To uplift and encourage the body of Christ; grant mercy to those in need in the body and outside, doing everything to the glory of Christ in the power of His name. When God directs, to accomplish these things through my writing, or through proofreading and editing.
Nanette freelance edits for writers, proofreads for a corporate company and writes press releases for a small self-publishing company. She works in tandem with Patrick Borders, of Platinum Prose, an upcoming ghostwriter, who comes highly recommended by Cec Murphey. In addition, she is also a member of The Christian PEN.
Let's see what this little beauty of God's design who grew up to impact the world with her mighty pen was thinking and doing when she was just a kid:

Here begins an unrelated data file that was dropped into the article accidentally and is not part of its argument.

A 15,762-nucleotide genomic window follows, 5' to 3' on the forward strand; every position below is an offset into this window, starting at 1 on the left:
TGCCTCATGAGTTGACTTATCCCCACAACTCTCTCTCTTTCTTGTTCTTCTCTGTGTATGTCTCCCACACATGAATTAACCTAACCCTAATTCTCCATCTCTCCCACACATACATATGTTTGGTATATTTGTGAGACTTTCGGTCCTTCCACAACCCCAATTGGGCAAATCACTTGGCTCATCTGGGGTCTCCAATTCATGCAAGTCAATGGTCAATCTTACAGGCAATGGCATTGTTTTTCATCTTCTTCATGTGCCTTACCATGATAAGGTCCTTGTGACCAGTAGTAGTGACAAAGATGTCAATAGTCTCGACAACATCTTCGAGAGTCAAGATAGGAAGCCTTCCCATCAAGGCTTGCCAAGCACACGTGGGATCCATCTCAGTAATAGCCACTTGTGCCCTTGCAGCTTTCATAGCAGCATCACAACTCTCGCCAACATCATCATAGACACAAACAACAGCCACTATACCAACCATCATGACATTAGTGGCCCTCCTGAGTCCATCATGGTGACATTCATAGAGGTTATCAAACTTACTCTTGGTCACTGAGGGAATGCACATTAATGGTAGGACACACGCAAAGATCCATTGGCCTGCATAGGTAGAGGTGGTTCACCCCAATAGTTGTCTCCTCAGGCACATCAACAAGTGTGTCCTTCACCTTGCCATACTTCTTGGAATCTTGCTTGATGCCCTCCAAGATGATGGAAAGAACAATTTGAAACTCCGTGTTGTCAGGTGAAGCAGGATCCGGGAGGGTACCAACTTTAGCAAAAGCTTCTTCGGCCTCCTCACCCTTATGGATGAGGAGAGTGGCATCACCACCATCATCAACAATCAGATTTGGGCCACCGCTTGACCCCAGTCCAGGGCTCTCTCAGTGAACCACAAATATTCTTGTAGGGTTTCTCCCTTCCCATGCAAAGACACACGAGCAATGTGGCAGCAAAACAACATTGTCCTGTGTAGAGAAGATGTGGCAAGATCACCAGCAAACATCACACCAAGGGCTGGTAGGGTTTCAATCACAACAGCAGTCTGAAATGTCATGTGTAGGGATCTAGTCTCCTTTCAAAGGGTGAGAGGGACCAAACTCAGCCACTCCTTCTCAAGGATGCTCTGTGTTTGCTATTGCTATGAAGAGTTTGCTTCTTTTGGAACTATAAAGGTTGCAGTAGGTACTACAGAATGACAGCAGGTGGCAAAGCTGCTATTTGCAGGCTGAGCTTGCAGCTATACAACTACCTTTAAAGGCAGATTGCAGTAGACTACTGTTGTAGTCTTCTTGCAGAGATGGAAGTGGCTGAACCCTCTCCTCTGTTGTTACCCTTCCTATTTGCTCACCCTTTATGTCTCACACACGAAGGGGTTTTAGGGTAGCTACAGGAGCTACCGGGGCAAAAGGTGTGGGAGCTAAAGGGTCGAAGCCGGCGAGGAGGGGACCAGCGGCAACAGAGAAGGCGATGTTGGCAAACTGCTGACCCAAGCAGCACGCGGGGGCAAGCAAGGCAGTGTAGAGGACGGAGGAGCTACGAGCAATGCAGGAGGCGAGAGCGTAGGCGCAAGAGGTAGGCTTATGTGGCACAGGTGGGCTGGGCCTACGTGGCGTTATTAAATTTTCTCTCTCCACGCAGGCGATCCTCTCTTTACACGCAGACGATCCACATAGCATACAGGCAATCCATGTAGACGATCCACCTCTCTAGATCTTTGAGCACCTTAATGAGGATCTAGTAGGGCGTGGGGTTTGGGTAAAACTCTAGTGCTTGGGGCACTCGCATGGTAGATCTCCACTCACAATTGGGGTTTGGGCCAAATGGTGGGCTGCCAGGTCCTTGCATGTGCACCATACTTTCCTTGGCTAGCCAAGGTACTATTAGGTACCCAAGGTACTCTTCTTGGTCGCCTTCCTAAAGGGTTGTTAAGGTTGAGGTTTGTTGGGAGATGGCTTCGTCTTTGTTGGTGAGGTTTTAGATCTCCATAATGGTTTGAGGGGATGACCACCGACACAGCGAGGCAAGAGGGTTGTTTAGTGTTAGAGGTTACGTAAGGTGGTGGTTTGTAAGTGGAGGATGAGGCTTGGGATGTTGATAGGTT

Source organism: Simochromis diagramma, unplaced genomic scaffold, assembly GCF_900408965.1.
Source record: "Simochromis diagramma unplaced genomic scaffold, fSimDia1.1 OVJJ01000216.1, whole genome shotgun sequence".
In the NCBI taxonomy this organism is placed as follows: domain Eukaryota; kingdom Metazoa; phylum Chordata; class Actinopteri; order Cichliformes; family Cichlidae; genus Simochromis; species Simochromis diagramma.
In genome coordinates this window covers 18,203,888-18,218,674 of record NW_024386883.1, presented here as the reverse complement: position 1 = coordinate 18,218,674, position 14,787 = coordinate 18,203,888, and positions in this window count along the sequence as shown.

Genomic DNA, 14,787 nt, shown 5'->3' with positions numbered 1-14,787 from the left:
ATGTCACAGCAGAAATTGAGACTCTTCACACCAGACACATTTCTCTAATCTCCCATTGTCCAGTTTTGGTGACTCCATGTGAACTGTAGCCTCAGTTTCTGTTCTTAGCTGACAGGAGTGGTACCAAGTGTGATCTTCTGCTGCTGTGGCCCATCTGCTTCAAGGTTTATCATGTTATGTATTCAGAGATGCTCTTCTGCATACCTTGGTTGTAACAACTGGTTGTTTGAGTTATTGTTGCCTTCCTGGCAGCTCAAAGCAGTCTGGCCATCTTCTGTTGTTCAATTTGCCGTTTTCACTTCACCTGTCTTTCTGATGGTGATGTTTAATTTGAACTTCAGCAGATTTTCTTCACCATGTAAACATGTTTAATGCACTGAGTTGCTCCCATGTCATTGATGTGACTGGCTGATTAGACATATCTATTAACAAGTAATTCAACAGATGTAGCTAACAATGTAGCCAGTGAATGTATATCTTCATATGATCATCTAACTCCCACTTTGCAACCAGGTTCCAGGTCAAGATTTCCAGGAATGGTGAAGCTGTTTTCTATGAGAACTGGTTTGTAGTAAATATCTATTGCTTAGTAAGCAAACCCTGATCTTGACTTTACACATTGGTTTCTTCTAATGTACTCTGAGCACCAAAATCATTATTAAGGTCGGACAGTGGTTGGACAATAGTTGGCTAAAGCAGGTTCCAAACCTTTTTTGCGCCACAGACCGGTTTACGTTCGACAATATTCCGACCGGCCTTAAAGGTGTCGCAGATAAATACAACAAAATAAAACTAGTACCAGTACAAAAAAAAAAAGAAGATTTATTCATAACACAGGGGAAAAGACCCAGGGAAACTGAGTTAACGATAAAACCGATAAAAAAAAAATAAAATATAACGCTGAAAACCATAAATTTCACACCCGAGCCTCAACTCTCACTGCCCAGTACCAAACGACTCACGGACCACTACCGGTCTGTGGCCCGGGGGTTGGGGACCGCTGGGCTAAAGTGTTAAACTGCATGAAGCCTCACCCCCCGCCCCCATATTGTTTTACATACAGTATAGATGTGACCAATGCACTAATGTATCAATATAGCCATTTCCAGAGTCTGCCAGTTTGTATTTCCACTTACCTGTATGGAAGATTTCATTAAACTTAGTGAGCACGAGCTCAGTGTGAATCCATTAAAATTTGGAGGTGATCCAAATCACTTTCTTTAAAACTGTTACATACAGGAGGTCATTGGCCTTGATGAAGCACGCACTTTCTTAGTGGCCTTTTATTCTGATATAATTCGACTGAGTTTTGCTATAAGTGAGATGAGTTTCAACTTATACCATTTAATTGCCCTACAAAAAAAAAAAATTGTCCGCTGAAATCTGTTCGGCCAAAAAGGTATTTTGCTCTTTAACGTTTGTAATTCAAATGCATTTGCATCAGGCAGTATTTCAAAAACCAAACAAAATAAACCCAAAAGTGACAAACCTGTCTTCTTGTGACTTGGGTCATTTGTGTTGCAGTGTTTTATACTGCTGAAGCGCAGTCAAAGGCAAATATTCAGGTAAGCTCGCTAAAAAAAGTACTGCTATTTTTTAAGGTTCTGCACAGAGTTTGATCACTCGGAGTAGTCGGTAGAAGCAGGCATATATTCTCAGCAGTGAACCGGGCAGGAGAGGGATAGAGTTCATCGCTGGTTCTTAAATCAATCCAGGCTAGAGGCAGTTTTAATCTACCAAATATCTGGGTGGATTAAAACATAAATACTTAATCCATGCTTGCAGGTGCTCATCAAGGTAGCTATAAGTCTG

Childhood ambition – As a child, I loved dogs. My mother raised German Shepherds for a short while, during which time the female had three litters. The dog developed breast abscesses with her first litter of thirteen puppies, which meant my mother, my eight-year-old sister and I, at age ten, got up at all hours to feed the puppies from doll bottles. I loved the puppies so much I named each one of them. We managed to save the puppies. My dog’s next litter was eleven puppies. By this time, my father had erected a large dog house for them. I spent many days inside that dog house. At first, the puppies’ eyes were closed, and I couldn’t wait for them to open. One by one, the puppies began opening their steel-gray eyes and romping in our yard. And, as before, I named each of them. I had other dogs as well, three dachshunds, and a couple of mutts. At one time, I thought of being a veterinarian, but curtailed my ambition since I couldn’t stand the sight of blood.